28. Rathina says:

    If a price is not listed…..then it must be FREE!!!!!!!!!!!

  29. dirtylurker says:

    Look, I for one was a fan of the catalogs specially the winter ones as a kid for all the toys, but look at how much they do spend on printing. The reality is that everything is going online. As we are here debating whether it is bad or good we are all “online.” And can you really say you dont know what the prices are because they arnt printed, CMON! most of us have shopped there for years and they havnt really changed.

  30. MikeM_inMD says:

    So, they’ll be printing magazines. Of ads. For only their store.

    At least it’s free to the recipient.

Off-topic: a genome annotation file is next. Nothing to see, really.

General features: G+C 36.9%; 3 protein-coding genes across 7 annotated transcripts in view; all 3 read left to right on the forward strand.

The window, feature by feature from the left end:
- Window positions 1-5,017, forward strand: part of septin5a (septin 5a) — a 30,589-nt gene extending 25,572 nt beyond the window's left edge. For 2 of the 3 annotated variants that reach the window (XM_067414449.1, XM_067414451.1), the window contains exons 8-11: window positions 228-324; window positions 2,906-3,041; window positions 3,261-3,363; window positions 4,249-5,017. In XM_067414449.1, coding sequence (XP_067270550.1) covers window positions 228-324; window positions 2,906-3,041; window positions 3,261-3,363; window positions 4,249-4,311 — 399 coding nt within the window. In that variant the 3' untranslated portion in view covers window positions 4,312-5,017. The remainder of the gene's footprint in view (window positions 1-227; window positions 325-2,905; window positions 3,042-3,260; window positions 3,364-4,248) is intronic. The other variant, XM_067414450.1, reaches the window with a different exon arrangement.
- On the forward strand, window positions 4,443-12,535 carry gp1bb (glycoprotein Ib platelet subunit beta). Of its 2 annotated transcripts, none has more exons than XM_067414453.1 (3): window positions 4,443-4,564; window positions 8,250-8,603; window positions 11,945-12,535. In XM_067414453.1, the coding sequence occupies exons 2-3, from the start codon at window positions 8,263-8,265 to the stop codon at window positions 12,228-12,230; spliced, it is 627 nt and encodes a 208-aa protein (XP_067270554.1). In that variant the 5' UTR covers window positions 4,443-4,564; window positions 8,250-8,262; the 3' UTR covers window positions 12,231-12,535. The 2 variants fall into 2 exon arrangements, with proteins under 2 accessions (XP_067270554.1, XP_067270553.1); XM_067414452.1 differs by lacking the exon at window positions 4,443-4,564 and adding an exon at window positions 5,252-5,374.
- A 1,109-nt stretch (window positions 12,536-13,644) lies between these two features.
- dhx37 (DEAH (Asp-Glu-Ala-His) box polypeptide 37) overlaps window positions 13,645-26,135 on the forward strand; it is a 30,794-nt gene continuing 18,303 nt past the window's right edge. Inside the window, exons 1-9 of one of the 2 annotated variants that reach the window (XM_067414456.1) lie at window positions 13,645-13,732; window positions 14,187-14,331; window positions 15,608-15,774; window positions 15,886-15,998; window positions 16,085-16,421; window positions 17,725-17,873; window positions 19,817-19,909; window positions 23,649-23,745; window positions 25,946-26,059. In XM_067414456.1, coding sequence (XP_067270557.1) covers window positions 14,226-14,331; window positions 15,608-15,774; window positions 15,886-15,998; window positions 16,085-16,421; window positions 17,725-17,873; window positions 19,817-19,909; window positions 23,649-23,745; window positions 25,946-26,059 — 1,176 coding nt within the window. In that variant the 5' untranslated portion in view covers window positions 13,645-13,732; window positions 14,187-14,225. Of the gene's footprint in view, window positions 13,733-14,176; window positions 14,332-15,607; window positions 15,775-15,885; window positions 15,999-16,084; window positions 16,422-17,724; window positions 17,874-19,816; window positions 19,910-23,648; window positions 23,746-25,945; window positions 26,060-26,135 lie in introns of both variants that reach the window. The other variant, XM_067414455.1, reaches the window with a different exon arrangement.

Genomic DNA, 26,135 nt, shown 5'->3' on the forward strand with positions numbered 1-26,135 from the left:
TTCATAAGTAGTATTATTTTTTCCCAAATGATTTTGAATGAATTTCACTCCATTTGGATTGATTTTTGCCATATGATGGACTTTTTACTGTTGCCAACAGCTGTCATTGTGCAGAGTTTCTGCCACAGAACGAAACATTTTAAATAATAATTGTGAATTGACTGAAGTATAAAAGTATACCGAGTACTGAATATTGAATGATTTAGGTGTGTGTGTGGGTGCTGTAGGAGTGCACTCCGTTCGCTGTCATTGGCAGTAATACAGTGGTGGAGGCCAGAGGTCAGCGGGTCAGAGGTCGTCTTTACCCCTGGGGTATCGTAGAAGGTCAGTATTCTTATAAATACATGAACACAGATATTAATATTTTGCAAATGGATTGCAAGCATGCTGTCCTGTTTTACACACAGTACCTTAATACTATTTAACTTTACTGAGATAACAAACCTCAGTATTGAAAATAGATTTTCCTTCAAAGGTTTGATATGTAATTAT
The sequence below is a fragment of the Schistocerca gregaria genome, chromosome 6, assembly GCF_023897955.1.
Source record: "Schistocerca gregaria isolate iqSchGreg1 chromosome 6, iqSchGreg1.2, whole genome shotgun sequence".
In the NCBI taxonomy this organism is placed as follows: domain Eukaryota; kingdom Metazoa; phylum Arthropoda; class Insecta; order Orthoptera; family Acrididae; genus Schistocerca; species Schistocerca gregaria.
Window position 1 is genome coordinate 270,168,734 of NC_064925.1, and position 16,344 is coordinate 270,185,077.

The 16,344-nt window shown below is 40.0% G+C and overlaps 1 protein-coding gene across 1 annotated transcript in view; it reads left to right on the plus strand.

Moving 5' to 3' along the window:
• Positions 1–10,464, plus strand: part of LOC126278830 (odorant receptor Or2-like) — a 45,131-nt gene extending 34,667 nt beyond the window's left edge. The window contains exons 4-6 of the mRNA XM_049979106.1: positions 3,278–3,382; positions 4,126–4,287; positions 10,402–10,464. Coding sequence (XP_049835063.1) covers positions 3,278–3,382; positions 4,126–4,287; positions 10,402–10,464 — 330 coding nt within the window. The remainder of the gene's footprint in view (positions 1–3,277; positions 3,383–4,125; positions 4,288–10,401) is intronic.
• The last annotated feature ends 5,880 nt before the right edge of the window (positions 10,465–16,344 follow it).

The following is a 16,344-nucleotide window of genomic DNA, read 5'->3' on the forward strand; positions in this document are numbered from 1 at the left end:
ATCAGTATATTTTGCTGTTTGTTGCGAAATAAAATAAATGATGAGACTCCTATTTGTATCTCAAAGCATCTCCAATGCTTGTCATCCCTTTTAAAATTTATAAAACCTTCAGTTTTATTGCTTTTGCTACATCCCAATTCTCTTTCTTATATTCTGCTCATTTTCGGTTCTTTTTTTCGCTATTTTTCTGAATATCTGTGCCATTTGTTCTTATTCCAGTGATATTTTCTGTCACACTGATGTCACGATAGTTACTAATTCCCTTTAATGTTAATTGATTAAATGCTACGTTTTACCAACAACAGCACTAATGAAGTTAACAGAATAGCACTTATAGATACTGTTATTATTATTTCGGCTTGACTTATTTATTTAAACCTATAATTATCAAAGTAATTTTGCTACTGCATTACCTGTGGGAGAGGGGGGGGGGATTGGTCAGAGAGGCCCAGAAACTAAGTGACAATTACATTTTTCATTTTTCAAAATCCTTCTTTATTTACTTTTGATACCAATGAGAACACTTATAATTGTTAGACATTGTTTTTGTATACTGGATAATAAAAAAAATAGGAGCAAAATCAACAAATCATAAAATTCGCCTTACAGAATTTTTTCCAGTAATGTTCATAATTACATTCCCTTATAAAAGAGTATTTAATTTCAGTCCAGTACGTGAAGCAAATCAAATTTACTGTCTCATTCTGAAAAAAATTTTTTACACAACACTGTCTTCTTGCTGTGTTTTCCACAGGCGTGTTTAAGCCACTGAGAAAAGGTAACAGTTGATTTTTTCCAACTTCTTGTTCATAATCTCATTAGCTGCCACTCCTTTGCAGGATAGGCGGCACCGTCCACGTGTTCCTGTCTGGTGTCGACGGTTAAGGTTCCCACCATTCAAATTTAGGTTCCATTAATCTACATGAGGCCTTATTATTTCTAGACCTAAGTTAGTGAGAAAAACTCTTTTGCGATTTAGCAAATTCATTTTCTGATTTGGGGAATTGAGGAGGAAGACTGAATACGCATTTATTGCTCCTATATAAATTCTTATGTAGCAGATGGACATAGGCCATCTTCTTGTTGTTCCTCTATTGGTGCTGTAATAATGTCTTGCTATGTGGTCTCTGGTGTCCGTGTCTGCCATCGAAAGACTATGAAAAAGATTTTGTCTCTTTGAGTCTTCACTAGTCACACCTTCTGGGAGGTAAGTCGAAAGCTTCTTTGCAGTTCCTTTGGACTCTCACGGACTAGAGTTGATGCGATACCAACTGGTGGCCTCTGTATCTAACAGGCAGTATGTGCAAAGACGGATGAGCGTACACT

31. legolex says:

    I have to say that companies that refuse to publish their prices make me go somewhere else, not call and inquire. I hate having to talk to someone about pricing because usually if it’s not published that means it’s too expensive.

    The company I work for practices this and they say it’s so the competition can’t undercut us and that it will make the customer call therefore having more opportunity for business.

  32. IGNORE says:

    Any catalog or ad I receive that has no prices goes directly to file 13.

    Don’t they think that the price is important?